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N.Y. Stock Exchange to Delay Start of After-Hours Trading

By Walter Hamilton

The New York Stock Exchange decided Thursday to postpone extending its daily trading hours until at least the second half of next year, despite plans by competitors to roll out after-hours trading as early as this summer.

Backpedaling from earlier indications that it would introduce late trading this year, chief executive Richard Grasso said the Big Board would first focus on Year-2000 computer upgrades and the implementation of a new system to quote stock prices in decimals rather than fractions.

The after-hours saga -- in which the NYSE and Nasdaq both promised late sessions this summer but later backed off to differing degrees -- demonstrates the tremendous unease felt by the established marketplaces.

The NYSE and Nasdaq had shown little interest in late trading until upstarts Eclipse Trading Inc. and Wit Capital Corp. unveiled proposals for individuals to trade stocks after the close of regular market hours, which are 9:30 a.m. to 4 p.m. Eastern time. These companies now run separate markets used by institutional investors and day traders.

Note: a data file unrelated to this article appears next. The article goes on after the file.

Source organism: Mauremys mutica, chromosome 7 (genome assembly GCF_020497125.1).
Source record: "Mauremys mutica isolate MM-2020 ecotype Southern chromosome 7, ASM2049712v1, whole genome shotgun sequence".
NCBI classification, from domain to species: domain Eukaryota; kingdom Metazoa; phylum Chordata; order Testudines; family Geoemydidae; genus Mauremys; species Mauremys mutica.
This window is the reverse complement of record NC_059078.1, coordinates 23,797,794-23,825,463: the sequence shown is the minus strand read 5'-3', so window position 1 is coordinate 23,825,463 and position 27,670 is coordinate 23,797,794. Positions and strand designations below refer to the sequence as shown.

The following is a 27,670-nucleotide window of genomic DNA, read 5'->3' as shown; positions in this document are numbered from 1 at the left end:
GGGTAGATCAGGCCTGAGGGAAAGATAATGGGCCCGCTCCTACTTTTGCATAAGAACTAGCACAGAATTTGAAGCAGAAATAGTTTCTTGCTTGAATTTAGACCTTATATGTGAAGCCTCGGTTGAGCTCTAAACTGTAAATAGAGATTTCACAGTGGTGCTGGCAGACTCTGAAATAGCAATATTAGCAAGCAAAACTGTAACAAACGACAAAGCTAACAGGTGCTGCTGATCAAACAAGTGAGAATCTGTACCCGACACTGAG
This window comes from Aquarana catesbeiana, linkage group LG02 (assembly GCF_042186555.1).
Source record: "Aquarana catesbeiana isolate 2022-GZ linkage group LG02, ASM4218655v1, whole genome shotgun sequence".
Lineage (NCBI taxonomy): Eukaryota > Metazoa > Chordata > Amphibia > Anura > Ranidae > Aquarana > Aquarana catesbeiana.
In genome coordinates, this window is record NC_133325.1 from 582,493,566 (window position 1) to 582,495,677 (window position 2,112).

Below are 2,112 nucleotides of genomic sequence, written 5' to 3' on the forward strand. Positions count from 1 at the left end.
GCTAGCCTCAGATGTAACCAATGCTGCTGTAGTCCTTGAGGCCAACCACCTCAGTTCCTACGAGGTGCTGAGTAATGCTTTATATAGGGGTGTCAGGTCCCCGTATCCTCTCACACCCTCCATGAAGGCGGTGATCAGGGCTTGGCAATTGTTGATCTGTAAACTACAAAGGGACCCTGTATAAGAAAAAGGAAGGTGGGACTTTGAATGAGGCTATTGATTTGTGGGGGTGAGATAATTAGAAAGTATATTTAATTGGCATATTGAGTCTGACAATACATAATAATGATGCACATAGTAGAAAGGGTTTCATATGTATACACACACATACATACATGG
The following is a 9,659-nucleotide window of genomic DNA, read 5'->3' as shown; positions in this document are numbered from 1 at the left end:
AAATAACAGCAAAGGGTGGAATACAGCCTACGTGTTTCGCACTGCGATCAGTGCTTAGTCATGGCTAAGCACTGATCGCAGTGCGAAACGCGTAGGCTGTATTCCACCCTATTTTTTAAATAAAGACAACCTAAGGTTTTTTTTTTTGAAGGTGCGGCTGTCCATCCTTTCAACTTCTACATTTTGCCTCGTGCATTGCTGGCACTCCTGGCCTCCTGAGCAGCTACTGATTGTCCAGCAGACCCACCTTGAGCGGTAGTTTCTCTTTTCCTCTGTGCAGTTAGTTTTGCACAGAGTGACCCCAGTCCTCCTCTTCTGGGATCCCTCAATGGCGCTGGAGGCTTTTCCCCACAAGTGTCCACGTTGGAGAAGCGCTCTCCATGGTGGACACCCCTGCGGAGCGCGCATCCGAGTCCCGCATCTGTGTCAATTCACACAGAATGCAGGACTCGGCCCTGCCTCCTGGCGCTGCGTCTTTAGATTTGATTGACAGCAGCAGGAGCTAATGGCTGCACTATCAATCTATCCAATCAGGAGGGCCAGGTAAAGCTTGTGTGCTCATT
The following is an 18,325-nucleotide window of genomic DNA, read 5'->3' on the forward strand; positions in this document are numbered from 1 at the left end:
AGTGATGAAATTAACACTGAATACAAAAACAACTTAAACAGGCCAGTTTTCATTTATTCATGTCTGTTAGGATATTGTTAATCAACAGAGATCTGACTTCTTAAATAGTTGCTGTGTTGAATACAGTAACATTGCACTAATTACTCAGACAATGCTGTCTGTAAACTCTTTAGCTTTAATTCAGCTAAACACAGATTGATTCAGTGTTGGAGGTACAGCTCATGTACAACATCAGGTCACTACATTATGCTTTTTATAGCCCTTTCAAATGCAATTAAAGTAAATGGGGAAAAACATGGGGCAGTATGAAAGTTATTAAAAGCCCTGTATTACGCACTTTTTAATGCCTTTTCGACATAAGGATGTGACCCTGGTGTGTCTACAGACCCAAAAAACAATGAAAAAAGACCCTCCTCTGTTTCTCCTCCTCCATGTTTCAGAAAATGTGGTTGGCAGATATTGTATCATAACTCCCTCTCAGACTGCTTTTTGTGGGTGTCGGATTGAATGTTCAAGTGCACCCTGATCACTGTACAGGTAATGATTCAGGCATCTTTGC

The NYSE and Nasdaq, perceiving unprecedented threats to their business, rushed to say they would match their rivals even though neither had specific plans in place.

The National Association of Securities Dealers, which operates Nasdaq, voted last week to add a second daily trading session from 5:30 p.m. Eastern time to either 9 p.m. or 10 p.m. But after saying earlier that it could start late trading by September, it backed off that timetable last week and refused to specify a start date.

Unlike the NYSE, the Nasdaq is thought to face a more immediate threat to its business. That stems in part from Nasdaq’s electronic system, as well as from the fact that it lists many hot high-technology and Internet stocks.

In the first quarter, so-called electronic communication networks accounted for at least 20 percent of the trading volume in Nasdaq-listed stocks, said Bill Burnham, an analyst at Credit Suisse First Boston.

Wall Street firms fear the costs of adding new staff for late trading.